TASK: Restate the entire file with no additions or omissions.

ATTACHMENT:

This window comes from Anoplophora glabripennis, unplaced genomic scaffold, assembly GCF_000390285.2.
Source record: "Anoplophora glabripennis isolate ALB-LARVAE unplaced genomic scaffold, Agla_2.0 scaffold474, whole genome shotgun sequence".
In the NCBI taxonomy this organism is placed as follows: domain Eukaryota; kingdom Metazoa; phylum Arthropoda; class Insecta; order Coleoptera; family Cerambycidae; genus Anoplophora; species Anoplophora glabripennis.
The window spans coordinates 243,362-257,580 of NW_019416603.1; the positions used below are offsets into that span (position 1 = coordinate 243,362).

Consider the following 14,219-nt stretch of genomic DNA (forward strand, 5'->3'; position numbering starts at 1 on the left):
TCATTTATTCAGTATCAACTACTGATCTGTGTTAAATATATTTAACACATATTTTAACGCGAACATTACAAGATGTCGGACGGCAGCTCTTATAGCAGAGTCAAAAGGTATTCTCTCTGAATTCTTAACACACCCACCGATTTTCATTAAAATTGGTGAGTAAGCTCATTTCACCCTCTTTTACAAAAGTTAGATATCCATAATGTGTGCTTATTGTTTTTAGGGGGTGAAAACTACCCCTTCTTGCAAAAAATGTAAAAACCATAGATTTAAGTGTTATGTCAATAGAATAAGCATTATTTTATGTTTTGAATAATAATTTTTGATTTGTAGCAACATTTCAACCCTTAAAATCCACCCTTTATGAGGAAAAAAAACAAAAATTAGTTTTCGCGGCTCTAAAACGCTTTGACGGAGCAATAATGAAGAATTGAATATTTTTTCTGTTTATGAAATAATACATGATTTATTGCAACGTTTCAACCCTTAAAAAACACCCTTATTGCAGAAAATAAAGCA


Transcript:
This window comes from Anoplophora glabripennis, unplaced genomic scaffold, assembly GCF_000390285.2.
Source record: "Anoplophora glabripennis isolate ALB-LARVAE unplaced genomic scaffold, Agla_2.0 scaffold474, whole genome shotgun sequence".
In the NCBI taxonomy this organism is placed as follows: domain Eukaryota; kingdom Metazoa; phylum Arthropoda; class Insecta; order Coleoptera; family Cerambycidae; genus Anoplophora; species Anoplophora glabripennis.
The window spans coordinates 243,362-257,580 of NW_019416603.1; the positions used below are offsets into that span (position 1 = coordinate 243,362).

Consider the following 14,219-nt stretch of genomic DNA (forward strand, 5'->3'; position numbering starts at 1 on the left):
TCATTTATTCAGTATCAACTACTGATCTGTGTTAAATATATTTAACACATATTTTAACGCGAACATTACAAGATGTCGGACGGCAGCTCTTATAGCAGAGTCAAAAGGTATTCTCTCTGAATTCTTAACACACCCACCGATTTTCATTAAAATTGGTGAGTAAGCTCATTTCACCCTCTTTTACAAAAGTTAGATATCCATAATGTGTGCTTATTGTTTTTAGGGGGTGAAAACTACCCCTTCTTGCAAAAAATGTAAAAACCATAGATTTAAGTGTTATGTCAATAGAATAAGCATTATTTTATGTTTTGAATAATAATTTTTGATTTGTAGCAACATTTCAACCCTTAAAATCCACCCTTTATGAGGAAAAAAAACAAAAATTAGTTTTCGCGGCTCTAAAACGCTTTGACGGAGCAATAATGAAGAATTGAATATTTTTTCTGTTTATGAAATAATACATGATTTATTGCAACGTTTCAACCCTTAAAAAACACCCTTATTGCAGAAAATAAAGCA